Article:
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6 BYU Cougars 2018 NFL Draft Prospects to Watch

Fred Warner

Fred Warner

BYU Cougars QB Tanner Mangum

Another NFL draft has passed and BYU’s drought of producing multiple selections in one draft continues.

BYU’s lone draftee in the 2017 NFL Draft was Jamaal Williams, who was selected by the Green Bay Packers in the fourth round. It’s a great landing spot for Williams, who left BYU as the school’s all-time leading rusher, and was a player last year that I mentioned as one to watch on the Cougars for the draft.

Will the 2018 NFL Draft be the year that BYU can buck the trend of no multiple picks? Right now, I’d say no. But there is a lot of time for players to get on NFL scouts’ radars. Case in point BYU’s most famous player in the NFL right now is Detroit defensive end Ezekiel “Ziggy” Ansah, who went from not knowing how to put on his shoulder pads to a top-five pick in 2013.

Here is an early projection for BYU’s top 2018 NFL Draft prospects (listed alphabetically):

Francis Bernard, OLB (Jr., 6-1, 240)

Once a star at running back both in high school and for BYU, Bernard made the switch to linebacker in large part because he believed he could have a future in the NFL at the position. Bernard had three interceptions a year ago as part of a fairly seamless transition, and many around the team expect even better production in 2017 and beyond.

Micah Hannemann, DB (Sr., 6-0, 190)

Athleticism is the first word that comes to mind when describing Hannemann. One of the fastest players in BYU’s program, Hannemann is entering his third season as a starter in the secondary.

Hannemann started his career at cornerback but then made the switch to safety, the position he played in high school, and that’s where he projects at the next level.

Along with being a defensive starter, Hannemann also has seen significant time on special teams as a returner. Hannemann is expected to get the opportunity to return punts again this fall.

Tejan Koroma, C (Sr., 6-0, 290)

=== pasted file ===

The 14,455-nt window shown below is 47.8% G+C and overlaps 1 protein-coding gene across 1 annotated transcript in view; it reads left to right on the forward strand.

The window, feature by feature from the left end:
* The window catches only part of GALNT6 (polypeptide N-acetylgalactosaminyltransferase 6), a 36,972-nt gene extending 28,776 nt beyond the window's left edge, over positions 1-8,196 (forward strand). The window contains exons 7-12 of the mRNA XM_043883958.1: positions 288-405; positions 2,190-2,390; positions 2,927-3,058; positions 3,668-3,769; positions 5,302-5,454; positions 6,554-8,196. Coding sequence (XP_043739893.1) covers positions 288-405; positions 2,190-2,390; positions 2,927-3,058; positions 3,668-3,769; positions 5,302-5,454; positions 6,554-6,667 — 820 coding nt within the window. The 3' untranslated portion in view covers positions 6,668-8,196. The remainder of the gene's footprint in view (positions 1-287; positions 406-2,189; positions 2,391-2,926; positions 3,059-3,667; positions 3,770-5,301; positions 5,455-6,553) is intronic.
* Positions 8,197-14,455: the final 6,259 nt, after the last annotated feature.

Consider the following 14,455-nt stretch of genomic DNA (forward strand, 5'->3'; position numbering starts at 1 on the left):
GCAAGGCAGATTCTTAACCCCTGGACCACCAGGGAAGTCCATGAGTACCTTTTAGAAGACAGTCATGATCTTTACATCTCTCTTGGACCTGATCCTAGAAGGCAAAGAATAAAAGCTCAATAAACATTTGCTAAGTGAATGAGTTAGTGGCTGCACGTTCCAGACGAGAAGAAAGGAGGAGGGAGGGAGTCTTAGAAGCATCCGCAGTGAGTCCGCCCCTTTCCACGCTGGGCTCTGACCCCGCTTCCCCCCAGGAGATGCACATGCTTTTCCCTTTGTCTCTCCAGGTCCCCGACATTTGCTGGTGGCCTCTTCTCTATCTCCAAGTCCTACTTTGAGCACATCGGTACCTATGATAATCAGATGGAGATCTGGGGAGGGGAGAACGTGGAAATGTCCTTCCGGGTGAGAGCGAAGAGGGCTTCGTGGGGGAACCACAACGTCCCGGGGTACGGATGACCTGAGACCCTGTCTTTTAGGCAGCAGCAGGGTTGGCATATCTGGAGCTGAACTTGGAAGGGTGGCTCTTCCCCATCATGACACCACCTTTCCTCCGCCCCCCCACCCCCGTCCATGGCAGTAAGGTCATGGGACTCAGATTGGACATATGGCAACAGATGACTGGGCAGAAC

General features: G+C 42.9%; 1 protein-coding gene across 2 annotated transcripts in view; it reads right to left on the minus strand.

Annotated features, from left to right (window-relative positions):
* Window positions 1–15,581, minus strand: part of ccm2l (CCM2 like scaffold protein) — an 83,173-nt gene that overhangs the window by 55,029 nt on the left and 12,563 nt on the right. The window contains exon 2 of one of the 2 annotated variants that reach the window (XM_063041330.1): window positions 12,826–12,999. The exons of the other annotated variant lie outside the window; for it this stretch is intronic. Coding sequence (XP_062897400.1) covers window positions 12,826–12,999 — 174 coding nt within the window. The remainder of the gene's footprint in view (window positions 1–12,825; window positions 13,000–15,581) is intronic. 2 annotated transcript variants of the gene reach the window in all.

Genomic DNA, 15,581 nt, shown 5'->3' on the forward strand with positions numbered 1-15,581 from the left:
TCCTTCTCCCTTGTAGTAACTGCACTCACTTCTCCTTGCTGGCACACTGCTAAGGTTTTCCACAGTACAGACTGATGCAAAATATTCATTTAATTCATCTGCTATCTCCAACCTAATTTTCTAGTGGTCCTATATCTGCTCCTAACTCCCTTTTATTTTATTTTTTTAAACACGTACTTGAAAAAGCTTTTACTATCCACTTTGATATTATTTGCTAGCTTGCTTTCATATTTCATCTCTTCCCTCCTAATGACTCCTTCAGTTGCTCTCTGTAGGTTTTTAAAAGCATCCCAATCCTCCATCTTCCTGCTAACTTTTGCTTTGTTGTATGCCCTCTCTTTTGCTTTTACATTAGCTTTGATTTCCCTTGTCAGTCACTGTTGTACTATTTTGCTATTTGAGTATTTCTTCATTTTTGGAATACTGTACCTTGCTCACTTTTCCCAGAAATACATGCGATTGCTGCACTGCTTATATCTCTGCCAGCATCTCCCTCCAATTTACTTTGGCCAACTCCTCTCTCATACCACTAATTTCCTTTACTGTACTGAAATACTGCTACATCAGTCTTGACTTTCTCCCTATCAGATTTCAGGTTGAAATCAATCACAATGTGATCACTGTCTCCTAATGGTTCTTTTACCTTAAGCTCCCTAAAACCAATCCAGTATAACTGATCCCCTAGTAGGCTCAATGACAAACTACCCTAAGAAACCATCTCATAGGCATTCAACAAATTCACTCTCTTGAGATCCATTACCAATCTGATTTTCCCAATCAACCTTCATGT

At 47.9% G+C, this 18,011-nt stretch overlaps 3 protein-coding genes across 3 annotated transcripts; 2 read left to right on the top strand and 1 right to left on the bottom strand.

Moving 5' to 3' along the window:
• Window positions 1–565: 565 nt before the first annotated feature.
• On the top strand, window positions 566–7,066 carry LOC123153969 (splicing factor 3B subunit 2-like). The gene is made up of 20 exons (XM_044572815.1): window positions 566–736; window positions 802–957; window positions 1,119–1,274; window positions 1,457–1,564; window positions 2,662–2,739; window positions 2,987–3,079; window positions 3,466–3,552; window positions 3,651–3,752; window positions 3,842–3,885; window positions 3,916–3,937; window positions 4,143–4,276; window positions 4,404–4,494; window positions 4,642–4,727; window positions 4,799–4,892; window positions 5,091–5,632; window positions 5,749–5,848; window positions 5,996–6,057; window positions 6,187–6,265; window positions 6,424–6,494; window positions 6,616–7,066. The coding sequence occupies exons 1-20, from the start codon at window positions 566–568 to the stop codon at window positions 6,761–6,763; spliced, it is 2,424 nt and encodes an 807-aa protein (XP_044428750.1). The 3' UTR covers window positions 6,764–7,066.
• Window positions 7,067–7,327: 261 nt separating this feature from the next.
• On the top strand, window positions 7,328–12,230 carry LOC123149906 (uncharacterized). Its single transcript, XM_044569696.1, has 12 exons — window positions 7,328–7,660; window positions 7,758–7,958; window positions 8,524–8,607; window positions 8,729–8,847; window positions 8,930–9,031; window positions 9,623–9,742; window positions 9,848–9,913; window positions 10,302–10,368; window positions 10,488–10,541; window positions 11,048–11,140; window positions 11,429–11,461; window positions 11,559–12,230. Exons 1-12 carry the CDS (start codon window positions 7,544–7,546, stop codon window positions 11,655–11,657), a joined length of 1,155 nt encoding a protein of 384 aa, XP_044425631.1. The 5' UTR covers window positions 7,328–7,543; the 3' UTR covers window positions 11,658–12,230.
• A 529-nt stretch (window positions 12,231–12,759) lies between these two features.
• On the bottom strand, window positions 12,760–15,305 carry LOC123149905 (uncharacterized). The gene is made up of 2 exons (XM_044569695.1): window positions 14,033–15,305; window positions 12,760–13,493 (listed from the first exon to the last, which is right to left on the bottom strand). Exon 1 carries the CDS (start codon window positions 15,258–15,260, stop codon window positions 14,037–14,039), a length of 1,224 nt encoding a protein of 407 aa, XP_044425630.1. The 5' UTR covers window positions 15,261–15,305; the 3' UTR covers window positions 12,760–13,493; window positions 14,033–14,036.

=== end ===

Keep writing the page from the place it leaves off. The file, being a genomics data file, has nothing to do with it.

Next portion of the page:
Koroma is entering his fourth year as a starter along BYU’s offensive line and is one of the strongest players on the roster. A technician in the middle of the line, Koroma was one of the best centers in college football a year ago in BYU’s new pro-style offense. The knock on Koroma will be his measurables, as he’s a tad bit undersized for the prototypical NFL center, but the production is there.

Jonny Linehan, P (Sr., 6-0, 210)

Once a star and three-time national champion on the rugby field, Linehan has been a huge asset to BYU’s special teams unit since making the switch to football in 2015.

The man known as “Jonny Rugby” around Provo averaged 42.5 yards per punt last season. His rugby-style kicks have proven effective in pinning opponents deep, as he placed five inside the 20-yard line in the close loss to Boise State.

Tanner Mangum, QB (Jr., 6-3, 223)

This season will be a big one for Magnum’s pro prospects. He will take over full-time as the starter after backing up Taysom Hill (who signed as a UDFA with Green Bay) last season. Mangum feels he’s working with the best quarterback coach around in offensive coordinator Ty Detmer, who likewise is still trying to find the identity of his offense entering year two.

With more programs switching to spread offenses that incorporate a lot of short passes, Magnum has an opportunity to stand out in a quarterback class that will not have many prospects running an offense that is tailored towards the NFL game.

Mangum will need to show a lot of improvement from a lackluster Poinsettia Bowl performance this past December if he wants to warrant any draft buzz as an underclassman.

Fred Warner, LB (Sr., 6-4, 230)

Many around the BYU program have compared Warner to former Cougars star and current New England Patriots linebacker Kyle Van Noy. The two have similar builds, are very athletic, and both have a knack for making big plays.

Warner is far and away BYU’s best prospect for the 2018 NFL Draft. Last season, the weak-side linebacker led BYU with 86 tackles and was second on the team with 10.5 tackles for a loss.

An advantage for Warner is that he has thrived in both a 3-4 and 4-3 defensive scheme. Line him up in space or drop him into coverage against running backs, Warner has been able to do it all for BYU since he stepped on campus in 2014.

— Written by Mitch Harper, who is part of the Athlon Contributor Network. Harper is publisher of Rivals' BYU site,, and also is the BYU reporter and insider for 1320 KFAN and co-host of "The Cougar Center" podcast. Follow him on Twitter @Mitch_Harper.